Coke Zero, which was officially renamed Coke Zero Sugar in 2017, seems like the best of both worlds. It doesn't have sugar, carbs or calories like regular Coke, and the manufacturer claims that it also tastes more like the original than the company's first diet soda substitute, Diet Coke.
But there's a reason for the old adage: If it seems too good to be true, it probably is. Like other diet sodas, Coke Zero Sugar may taste good, but several of its ingredients come with potential problems, like weight gain, imbalances in gut bacteria and decreased bone mineral density. It's not just that though. In addition to unhealthy ingredients, it lacks health-promoting ingredients.
What Is Coke Zero?
Coke Zero Sugar is a no-calorie soda option that's also free of carbohydrates, sugar and other nutrients, except for 40 milligrams of sodium and 2 percent of your daily potassium (a negligible amount that comes from potassium benzoate and potassium citrate, a preservative and buffering agent, respectively).
- Carbonated water
- Caramel color
- Phosphoric acid
- Potassium benzoate
- Natural flavors
- Potassium citrate
- Acesulfame potassium
Like all ingredient lists, the ingredients in Coke Zero Sugar are listed in order of descending volume. In other words, carbonated water makes up the highest percentage of the drink, whereas caffeine contributes the lowest. Of these nine ingredients, at least three have been shown to cause negative health effects such as weight gain and kidney problems.
Health Risks of Artificial Sweeteners
Coke Zero Sugar contains two artificial sweeteners: aspartame and acesulfame potassium, or acesulfame K. Although these sweeteners are approved for use by the Food and Drug Administration and categorized as generally recognized as safe (GRAS), they may not be as desirable as alternatives to regular sugar as one would hope.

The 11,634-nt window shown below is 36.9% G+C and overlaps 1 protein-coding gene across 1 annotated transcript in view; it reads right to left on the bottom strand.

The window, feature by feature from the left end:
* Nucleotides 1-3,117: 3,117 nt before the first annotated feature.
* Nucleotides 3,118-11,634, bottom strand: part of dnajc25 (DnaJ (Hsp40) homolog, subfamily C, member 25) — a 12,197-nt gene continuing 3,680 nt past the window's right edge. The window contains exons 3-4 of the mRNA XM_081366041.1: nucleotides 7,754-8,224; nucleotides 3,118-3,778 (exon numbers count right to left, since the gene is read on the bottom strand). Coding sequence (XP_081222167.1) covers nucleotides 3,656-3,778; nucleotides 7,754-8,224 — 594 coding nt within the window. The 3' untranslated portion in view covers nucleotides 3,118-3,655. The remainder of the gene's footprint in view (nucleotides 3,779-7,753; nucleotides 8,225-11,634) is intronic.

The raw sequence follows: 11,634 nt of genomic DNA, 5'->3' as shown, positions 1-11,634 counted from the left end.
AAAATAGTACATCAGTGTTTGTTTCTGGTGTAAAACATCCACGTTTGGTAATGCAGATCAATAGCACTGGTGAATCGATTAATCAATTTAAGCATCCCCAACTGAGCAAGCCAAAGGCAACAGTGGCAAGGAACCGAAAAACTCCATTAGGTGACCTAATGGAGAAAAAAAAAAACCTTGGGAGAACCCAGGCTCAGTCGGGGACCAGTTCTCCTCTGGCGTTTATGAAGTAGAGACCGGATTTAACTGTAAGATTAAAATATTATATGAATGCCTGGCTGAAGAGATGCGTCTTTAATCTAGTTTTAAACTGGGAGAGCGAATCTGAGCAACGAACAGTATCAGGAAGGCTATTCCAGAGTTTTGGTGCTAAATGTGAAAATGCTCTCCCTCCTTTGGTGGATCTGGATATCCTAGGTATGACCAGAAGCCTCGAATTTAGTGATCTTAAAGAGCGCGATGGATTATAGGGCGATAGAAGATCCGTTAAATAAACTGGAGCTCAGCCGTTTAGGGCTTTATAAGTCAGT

The Science Around Artificial Sweeteners
Another study published in the Iranian Journal of Kidney Diseases in 2017 added that consumption of aspartame is linked to weight gain and obesity, metabolic syndrome, imbalances in healthy gut bacteria and possible damage to tissues in the kidneys (although there's not enough research to make definitive statements about this). It's not just Coke Zero that contains aspartame, but Diet Coke and other diet sodas as well.
Researchers also looked specifically at acesulfame potassium and published their findings in the journal PLoS One in 2017. The takeaway messages were that regular consumption of the artificial sweetener can cause weight gain, imbalances in healthy gut bacteria and genotoxicity, or negative cell mutations that could potentially cause cancer (although no definitive statements can be made about this, either).
Phenylalanine in Coke Zero
Aspartame also contains an amino acid called phenylalanine. Although most people can process phenylalanine without any negative health effects, it's a dangerous problem for people with a genetic disorder called phenylketonuria, or PKU.
Normally, the body breaks phenylalanine down into another amino acid called tyrosine. Those with phenylketonuria lack the ability to break phenylalanine down, and, as a result, the amino acid builds up in the body. If levels get too high, it can damage the brain and nervous system, potentially causing brain damage, seizures and learning disabilities.
Phenylalanine can also cause negative health effects in those who take certain medications, such as MAOIs and anti-psychotics, and those with the muscle disorder tardive dyskinesia. Those with anxiety, sleep disorders and any mental health condition should also exercise extra caution when ingesting phenylalanine because it can increase anxiety and jitteriness.
Health Risks of Phosphoric Acid